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  • There's not a ton of easily available data on the auto loan landscape in the U.S., so Consumer Reports collected information on almost 858,000 car loans. Turns out, it's ugly out there.
  • For example, over the past decade, the average monthly payment for a new car climbed almost 25 percent, to almost $600 today. The total amount of auto loan debt out there today in the U.S. is around $1.4 trillion.
  • Making matters worse, even car shoppers with good to excellent credit ratings might be offered loans at absurdly high interest rates. What's a consumer to do? Shop around aggressively for the best rates, and focus on the total cost and the interest rate, not just the monthly payment.

    Sure, car shopping during a pandemic can be difficult, what with shortages and long wait times, but there's another problem for car buyers out there, and this one doesn't have anything to do with a virus or the supply of semiconductor chips. Consumer Reports recently collected data about almost 858,000 car loans from 17 major auto lenders and found that, in short, it's a mess out there.

    New-car prices are way up, of course, but that's not the only reason why the average monthly payment for a new car today is almost $600, a 25 percent increase from what it was 10 years ago. The other reason is that there isn't good oversight of lending practices. As Consumer Reports put it, the auto lending industry "operates in a regulatory morass," and as a result, many consumers whose credit is just fine are finding themselves stuck with subprime loans at high interest rates.

    The total amount of auto loan debt held by Americans now sits at a not-insignificant $1.4 trillion, and some of that takes the form of what CR calls "financial sinkholes" or high-interest, long-term auto loans that are a recipe for disaster for many people who take them out. At their worst, some have annual percentage rates above 25 percent, but even a 19 percent APR can mean buyers are paying far, far above the price on the sticker in the end.

    CR's lead example in its article about the research describes a borrower with "sterling credit" who bought a new 2018 Toyota Camry two years ago and will end up paying around $59,000 for it by the time the loan is paid off in 2025. While the average loan for a person with that buyer's credit score was at 4.5 percent, the loan they got had a 19 percent APR.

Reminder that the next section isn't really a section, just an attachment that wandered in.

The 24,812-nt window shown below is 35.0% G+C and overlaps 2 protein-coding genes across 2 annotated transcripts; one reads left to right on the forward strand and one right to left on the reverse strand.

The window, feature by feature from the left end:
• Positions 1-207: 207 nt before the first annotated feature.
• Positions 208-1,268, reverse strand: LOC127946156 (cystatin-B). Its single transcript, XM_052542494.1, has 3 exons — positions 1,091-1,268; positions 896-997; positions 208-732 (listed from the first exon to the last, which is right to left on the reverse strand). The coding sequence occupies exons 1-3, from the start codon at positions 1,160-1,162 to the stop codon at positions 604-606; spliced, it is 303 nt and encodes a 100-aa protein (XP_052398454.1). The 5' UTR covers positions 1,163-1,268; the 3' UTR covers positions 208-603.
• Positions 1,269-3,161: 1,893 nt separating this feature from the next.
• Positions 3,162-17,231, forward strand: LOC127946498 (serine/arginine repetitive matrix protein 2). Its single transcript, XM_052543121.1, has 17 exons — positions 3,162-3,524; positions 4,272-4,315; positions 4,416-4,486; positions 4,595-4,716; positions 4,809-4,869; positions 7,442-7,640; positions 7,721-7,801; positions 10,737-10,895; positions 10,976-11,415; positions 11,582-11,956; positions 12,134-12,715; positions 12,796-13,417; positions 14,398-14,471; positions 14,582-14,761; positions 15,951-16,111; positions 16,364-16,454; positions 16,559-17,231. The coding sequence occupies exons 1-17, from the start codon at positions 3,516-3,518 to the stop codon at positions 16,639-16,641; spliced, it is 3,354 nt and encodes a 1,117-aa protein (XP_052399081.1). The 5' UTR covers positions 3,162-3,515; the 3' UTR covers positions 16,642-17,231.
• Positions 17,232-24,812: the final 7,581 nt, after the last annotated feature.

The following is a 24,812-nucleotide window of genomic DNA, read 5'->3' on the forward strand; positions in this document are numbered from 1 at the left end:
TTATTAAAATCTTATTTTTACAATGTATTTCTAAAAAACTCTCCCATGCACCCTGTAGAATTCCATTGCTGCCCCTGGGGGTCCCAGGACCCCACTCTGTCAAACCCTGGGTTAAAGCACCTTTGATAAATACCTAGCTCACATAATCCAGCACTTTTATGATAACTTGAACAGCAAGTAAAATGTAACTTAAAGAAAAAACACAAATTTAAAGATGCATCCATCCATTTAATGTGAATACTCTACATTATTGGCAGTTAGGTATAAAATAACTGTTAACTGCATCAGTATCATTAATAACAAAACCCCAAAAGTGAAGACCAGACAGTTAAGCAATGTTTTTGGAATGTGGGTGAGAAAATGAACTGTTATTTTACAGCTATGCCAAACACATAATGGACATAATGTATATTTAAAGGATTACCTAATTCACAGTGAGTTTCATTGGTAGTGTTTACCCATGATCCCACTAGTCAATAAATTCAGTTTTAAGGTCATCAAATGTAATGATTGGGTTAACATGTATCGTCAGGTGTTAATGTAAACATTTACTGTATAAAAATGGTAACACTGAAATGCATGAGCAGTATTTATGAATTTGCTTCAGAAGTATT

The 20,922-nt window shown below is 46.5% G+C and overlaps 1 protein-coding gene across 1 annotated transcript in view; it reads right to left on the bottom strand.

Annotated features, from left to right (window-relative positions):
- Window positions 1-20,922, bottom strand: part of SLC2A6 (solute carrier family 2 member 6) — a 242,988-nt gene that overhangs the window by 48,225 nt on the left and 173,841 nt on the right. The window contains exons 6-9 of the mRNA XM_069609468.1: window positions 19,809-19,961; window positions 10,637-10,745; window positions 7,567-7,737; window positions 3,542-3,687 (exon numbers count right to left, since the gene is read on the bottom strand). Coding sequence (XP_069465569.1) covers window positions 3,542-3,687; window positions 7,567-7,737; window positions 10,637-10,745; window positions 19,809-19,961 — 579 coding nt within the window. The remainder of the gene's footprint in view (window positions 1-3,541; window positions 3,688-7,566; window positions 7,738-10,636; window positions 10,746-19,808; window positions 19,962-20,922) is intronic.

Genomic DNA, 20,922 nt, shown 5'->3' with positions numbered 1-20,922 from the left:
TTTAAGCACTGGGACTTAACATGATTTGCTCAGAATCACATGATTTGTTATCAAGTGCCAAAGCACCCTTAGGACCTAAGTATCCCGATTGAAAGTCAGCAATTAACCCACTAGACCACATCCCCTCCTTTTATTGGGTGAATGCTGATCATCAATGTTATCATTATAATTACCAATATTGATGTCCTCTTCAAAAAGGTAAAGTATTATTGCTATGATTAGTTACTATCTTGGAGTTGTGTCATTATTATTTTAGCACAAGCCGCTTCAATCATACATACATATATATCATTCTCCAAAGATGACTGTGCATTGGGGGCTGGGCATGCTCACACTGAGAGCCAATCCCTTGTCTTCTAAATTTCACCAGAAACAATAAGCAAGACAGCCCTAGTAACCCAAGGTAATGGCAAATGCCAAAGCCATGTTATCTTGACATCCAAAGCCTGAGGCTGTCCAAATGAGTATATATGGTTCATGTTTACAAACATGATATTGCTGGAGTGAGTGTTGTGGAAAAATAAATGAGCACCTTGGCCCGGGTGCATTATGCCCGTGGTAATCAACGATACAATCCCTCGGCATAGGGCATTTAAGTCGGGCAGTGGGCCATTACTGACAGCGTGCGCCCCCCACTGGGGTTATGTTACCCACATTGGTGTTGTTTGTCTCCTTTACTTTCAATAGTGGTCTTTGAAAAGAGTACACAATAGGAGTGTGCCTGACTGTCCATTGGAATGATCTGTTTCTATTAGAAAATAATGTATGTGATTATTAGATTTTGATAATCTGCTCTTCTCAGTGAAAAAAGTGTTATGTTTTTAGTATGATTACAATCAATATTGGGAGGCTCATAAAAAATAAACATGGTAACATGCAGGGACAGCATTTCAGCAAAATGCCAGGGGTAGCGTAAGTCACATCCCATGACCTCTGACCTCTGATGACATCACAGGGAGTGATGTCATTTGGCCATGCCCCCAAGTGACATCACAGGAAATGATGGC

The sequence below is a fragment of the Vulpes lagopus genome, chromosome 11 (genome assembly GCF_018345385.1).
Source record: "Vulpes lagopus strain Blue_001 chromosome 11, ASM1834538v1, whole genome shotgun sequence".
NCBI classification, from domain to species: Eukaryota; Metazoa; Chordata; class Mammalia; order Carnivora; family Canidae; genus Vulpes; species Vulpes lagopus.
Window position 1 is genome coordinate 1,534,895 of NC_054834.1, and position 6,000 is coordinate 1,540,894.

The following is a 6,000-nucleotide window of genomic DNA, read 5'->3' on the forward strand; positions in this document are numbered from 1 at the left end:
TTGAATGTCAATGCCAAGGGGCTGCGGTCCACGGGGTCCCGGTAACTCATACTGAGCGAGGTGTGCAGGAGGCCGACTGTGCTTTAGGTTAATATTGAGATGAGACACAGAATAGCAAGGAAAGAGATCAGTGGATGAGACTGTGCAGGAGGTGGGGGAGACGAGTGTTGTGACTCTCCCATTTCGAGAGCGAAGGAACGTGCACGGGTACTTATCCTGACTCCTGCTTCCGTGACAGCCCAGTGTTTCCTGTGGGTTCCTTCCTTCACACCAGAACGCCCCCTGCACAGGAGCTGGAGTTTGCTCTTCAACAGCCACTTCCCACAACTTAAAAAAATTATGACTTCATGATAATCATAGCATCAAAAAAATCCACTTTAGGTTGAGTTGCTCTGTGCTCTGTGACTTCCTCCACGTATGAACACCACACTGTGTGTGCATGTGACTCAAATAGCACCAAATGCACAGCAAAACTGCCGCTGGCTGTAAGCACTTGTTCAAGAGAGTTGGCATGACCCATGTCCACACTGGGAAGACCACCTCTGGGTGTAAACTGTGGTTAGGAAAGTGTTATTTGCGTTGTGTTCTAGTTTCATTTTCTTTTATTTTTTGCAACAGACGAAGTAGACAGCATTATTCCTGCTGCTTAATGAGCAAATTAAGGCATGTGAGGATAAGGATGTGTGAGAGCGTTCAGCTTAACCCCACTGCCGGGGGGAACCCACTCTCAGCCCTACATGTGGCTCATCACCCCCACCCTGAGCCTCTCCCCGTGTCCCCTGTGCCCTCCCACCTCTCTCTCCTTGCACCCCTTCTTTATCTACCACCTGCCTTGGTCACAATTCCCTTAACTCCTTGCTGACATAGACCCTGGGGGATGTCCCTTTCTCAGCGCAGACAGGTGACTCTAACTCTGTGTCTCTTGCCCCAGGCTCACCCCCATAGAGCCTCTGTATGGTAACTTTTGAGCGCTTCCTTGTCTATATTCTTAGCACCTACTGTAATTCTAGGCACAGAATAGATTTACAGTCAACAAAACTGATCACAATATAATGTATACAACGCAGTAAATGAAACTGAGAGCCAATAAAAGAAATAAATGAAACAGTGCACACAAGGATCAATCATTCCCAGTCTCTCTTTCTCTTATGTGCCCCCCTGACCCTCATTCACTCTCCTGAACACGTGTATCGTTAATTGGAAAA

And that's not the only off-putting example. CR found someone from Texas who bought a new Chevrolet Suburban in January 2019 with a loan from GM Financial. Despite what CR calls a "prime credit score," this borrower ended up with a 13.55 percent APR and a monthly payment of $1628 for more than six years. That means an overall payment of more than $122,000 for a vehicle with a value of $71,148.

    This kind of lending means it's not a huge surprise that one in 12 people in the U.S. with a car loan or lease (just under eight million people) were over 90 days late making a car payment as of spring 2021. Almost half (46 percent) of the vehicle loans CR looked at in the data set were under water, meaning the buyer owed more on the loan than the vehicle was worth. The average such loan had a discrepancy of $3700.

    It's fair to use the term unscrupulous for some of the people handing out auto loan money. CR's data analysis found that some dealers and lenders were not only basing the interest rate on normal things like risk but "also on what they think they can get away with." Even though the publication's data didn't include ethnic information for borrowers, racial discrimination is common enough in the lending industry that it could impact the rates car buyers are offered, CR said. And even though financial experts suggest an auto loan should not make up more than 10 percent of someone's income, CR's data found that almost 25 percent of borrowers and almost 50 percent of subprime borrowers ended up with loans that ate up more than 10 percent of a person's budget.

    Another problem is that cars are simply more expensive now than in the past, which drives up the base amount needed to get a car in the first place. Data from the Saint Louis Fed shows that the average amount financed for new-car loans at finance companies went from around $25,000 in 2009 and 2010 to $33,000 – $34,000 in 2021.

    Putting all of these facts together reveals a lending landscape that, in the real world, offers car shoppers loans that might not be safe or even based on their credit score. The amount they end up paying is just as high a rate as the lender can name without the buyer blanching. And buyers who don't know that they can negotiate their loan terms are more likely to end up with their car being taken away. Or, as Kathleen Engel, a research professor at Suffolk University Law School and vice chair of CR's board of directors, put it: "You're not helping somebody to get a car if the odds are they're going to lose it . . . That's taking their money."

    There's no easy solution, but there are things consumers can do to protect themselves. First, try to finance an amount you can afford: As CR points out, buyers whose monthly car payments are more than 10 percent of their monthly income are at higher risk of defaulting. And don't do what too many buyers do and fail to comparison shop. Look around for the best loan rate and terms before you sign on the dotted line.

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